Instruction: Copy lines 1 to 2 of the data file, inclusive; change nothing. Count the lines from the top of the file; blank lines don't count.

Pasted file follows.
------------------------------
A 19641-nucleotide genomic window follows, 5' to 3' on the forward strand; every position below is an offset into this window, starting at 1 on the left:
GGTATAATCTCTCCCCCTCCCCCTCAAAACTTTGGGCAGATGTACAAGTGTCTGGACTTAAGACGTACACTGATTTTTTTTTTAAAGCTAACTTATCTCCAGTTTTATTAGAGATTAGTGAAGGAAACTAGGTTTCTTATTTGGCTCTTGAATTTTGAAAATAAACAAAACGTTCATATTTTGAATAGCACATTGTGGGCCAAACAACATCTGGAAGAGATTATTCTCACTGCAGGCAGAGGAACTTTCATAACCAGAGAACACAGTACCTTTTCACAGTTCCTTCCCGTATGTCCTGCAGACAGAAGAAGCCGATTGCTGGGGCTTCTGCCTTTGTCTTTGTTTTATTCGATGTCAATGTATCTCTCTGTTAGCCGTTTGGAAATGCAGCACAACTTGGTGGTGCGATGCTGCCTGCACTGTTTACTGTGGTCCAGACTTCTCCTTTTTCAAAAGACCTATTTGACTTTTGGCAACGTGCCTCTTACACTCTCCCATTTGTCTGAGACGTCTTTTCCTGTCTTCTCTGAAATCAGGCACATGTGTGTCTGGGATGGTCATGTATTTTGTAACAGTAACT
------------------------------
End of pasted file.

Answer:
A 19641-nucleotide genomic window follows, 5' to 3' on the forward strand; every position below is an offset into this window, starting at 1 on the left:
GGTATAATCTCTCCCCCTCCCCCTCAAAACTTTGGGCAGATGTACAAGTGTCTGGACTTAAGACGTACACTGATTTTTTTTTTAAAGCTAACTTATCTCCAGTTTTATTAGAGATTAGTGAAGGAAACTAGGTTTCTTATTTGGCTCTTGAATTTTGAAAATAAACAAAACGTTCATATTTTGAATAGCACATTGTGGGCCAAACAACATCTGGAAGAGATTATTCTCACTGCAGGCAGAGGAACTTTCATAACCAGAGAACACAGTACCTTTTCACAGTTCCTTCCCGTATGTCCTGCAGACAGAAGAAGCCGATTGCTGGGGCTTCTGCCTTTGTCTTTGTTTTATTCGATGTCAATGTATCTCTCTGTTAGCCGTTTGGAAATGCAGCACAACTTGGTGGTGCGATGCTGCCTGCACTGTTTACTGTGGTCCAGACTTCTCCTTTTTCAAAAGACCTATTTGACTTTTGGCAACGTGCCTCTTACACTCTCCCATTTGTCTGAGACGTCTTTTCCTGTCTTCTCTGAAATCAGGCACATGTGTGTCTGGGATGGTCATGTATTTTGTAACAGTAACT